Rudy Giuliani speaks during a news conference at the Republican National Committee headquarters on November 19 in Washington, DC.
Rudy Giuliani speaks during a news conference at the Republican National Committee headquarters on November 19 in Washington, DC. Jacquelyn Martin/AP

Joe Biden's campaign called the fact-free press conference held by Rudy Giuliani and President Trump's legal team earlier today, a "spectacle" that exposed the "absurdity of the President's thoroughly discredited claims of voter fraud." 

The roughly 90-minute briefing, led by Giuliani, was overflowing with falsehoods and conspiracy theories as the President's legal team laid out its case for widespread voter fraud in the election.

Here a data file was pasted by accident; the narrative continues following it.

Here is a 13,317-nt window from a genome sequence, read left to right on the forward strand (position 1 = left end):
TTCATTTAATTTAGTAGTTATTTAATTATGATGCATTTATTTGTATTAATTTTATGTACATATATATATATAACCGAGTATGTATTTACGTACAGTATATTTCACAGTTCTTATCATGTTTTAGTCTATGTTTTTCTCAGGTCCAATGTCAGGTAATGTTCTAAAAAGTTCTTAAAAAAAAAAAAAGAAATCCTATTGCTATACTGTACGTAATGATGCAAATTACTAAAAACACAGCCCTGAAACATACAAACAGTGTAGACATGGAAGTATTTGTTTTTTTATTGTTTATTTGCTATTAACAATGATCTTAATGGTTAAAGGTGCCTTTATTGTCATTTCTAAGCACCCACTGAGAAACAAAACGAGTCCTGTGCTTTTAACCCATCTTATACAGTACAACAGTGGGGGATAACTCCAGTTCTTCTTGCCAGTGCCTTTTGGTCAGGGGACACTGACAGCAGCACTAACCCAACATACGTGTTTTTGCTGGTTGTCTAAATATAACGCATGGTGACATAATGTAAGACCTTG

At no point did Trump's legal team offer any proof for their allegations of widespread fraud. 

Many of their specific claims have already been refuted by federal election security experts and a wide, bipartisan array of election administrators across the country.  

"No matter how hard Trump and the flailing Giuliani try, they cannot overturn the will of the American people, who resoundingly picked Joe Biden to be the next President of the United States," Biden spokesperson Mike Gwin said in a statement. 

The full statement from Gwin says: 

"Yet another Rudy Giuliani spectacle exposes, as his appearances always do, the absurdity of Donald Trump's thoroughly discredited claims of voter fraud. Numerous courts, election officials from both parties, and even officials within Trump's own administration, have all reaffirmed that claims of widespread voter fraud are categorically false. In fact, lawyers for Trump have admitted that in papers filed in court and under direct questioning from judges. No matter how hard Trump and the flailing Giuliani try, they cannot overturn the will of the American people, who resoundingly picked Joe Biden to be the next President of the United States."